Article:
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Marine and Environment

Robust Co-Prime Sensing with Underwater Inflatable Passive Sonar Arrays

Led by Bing Ouyang, Ph.D.

Bing Ouyang

Bing Ouyang, Ph.D., joined HBOI/FAU as a Research Associate in 2009. He is one of the 40 recipients of prestigious 2013 Air Force Young Investigator Research Award. He has been PI and co-PI on several other grants and projects. His main research interests include novel compact underwater serial imaging system; underwater imaging lidar noise reduction and image enhancement and computer vision for underwater imaging systems. His 2011 SPIE paper was first reported application of compressive sensing in underwater laser imaging systems. He has a provisional patent application “MEMS Microdisplay Optical Imaging and Sensor System in Scattering Underwater Environment” filed jointly with Fraser Dalgleish, Ph.D., and Anni Vuorenkoski Ph.D. He is also applying for a patent on Compressive Sensing based imaging Lidar. Prior to joining HBOI, Ouyang was with Texas Instruments (TI) between 1996 and 2009. In 2002, he joined TI’s Digital Light Processing (DLP) group as an ASIC algorithm engineer, developing front end algorithm form DLP video processor. He was peer-elected to TI’s Member Group of Technical Staff. He has three patents on video source detection and semiconductor equipment data acquisition system (US Patent 7,825,990, 7,733,424 and 8,112,400) and four pending applications.


UDSN System The overarching goal of the proposed work is to develop a transformative approach for enabling a UUV based underwater deployable hydrophone sensor network (UDSN). The ability to rapidly deploy and construct the UDSN lead to many scientific and defense applications. Before the deployment, UDSN nodes will be packed as UDS capsules in the UUV payload bay. The capsules can then be deployed by the UUVs at pre-defined locations. An underwater inflatable co-prime sonar array (UICSA) system forms one UDSN node with the sensors located on the inflatable structures. Once all the UICSA packages morph into the final tube forms, the density of the UDSN sensor network is defined. One operational scenario is illustrated in Figure 1. An autonomous underwater vehicle (AUV) carries folded UDSN capsules and drops these on the sea floor at predefined distances based on the UDSN density requirements, the environmental conditions, and the platform velocity. Once the package lands on the seabed, the anchors can be deployed from the sealing ends and fold tie will be released. Then, the underwater pump starts to inflate the structure. The folded package element will eventually deform into a tube shape. The fully inflated structure is shown in the bottom left of Figure 1, the structure that is in the inflation process is in the lower-middle, and the folded package itself is presented in the bottom right section of Figure 1. The data measurements can be sent to a USV, e.g. WaveGlider, transacting around the region via acoustic communication (ACOM). The USV can then forward the data to the command center through a satellite link or an aerial platform.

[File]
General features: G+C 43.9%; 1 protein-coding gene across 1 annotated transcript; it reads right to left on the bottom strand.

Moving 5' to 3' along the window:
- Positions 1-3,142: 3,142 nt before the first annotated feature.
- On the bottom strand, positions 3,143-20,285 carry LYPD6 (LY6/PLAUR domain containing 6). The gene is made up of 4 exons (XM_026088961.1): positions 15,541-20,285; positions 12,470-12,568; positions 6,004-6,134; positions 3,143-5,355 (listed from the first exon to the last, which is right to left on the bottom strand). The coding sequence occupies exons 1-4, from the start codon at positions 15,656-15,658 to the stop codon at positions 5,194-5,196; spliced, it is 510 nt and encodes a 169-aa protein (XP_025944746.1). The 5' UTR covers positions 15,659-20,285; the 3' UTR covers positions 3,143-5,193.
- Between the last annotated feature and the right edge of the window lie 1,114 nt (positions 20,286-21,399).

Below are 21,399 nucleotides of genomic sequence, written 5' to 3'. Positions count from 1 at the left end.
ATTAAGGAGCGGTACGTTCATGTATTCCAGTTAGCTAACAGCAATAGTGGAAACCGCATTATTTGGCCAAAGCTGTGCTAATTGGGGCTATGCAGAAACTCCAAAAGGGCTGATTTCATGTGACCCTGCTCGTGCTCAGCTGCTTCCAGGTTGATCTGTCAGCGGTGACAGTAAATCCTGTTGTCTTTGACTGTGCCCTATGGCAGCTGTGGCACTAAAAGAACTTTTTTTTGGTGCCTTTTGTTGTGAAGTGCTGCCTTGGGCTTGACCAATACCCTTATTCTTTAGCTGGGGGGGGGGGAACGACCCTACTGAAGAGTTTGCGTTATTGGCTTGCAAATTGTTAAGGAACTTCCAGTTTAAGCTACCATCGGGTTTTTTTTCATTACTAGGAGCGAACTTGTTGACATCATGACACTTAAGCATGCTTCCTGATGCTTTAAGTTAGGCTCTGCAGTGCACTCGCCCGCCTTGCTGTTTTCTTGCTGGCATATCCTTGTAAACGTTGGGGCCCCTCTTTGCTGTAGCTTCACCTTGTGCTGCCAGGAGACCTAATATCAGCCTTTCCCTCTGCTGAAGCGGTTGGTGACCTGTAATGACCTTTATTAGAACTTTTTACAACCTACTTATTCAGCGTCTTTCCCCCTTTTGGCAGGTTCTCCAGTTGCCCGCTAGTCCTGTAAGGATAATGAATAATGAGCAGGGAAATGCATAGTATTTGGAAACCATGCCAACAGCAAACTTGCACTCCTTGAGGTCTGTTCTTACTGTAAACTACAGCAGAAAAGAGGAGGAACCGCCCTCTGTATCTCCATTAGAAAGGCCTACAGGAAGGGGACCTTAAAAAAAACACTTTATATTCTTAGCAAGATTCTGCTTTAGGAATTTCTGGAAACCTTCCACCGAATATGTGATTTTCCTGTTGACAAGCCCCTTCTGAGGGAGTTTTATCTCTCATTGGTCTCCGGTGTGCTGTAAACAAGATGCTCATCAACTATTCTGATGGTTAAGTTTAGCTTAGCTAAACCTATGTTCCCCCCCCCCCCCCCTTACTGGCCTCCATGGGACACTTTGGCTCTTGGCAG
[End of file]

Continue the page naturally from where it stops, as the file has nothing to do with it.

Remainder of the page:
The objective of the project aims at developing one UDSN node - to design and construct one co-prime array prototype and acquire data in a test tank environment to support the algorithm development effort. The outcome of this project should provide the foundation for future endeavors to investigate the UDSN signal processing algorithm development for large area surveillance in a challenging environment.

Under the supervision of HBOI faculty and research associate, the student will work on the construction of an underwater co-prime hydrophone array (UICSA) prototype. The subtasks to support this objective are as follows:

  • Component level electronic design. We will conduct functional baseline and requirements analysis, and detailed analyses of operational requirements will be completed. The analyses involve key subsystems functional requirements; for example, the source frequency is determined by compromising between the tank environment and the processing algorithm. A critical design review (CDR) will be conducted after the subsystem and component level design.

  • Construct and in-water testing of each component; assembling the UICSA system and the active source. Following CDR, the subsystems such as the housings for hydrophone and data logger, and the electronic control will be fabricated at HBOI. Each subsystem will be first tested in the underwater environment in the HBOI test tank individually. The datasets will be acquired under different conditions using the fully constructed prototype to support the algorithm development.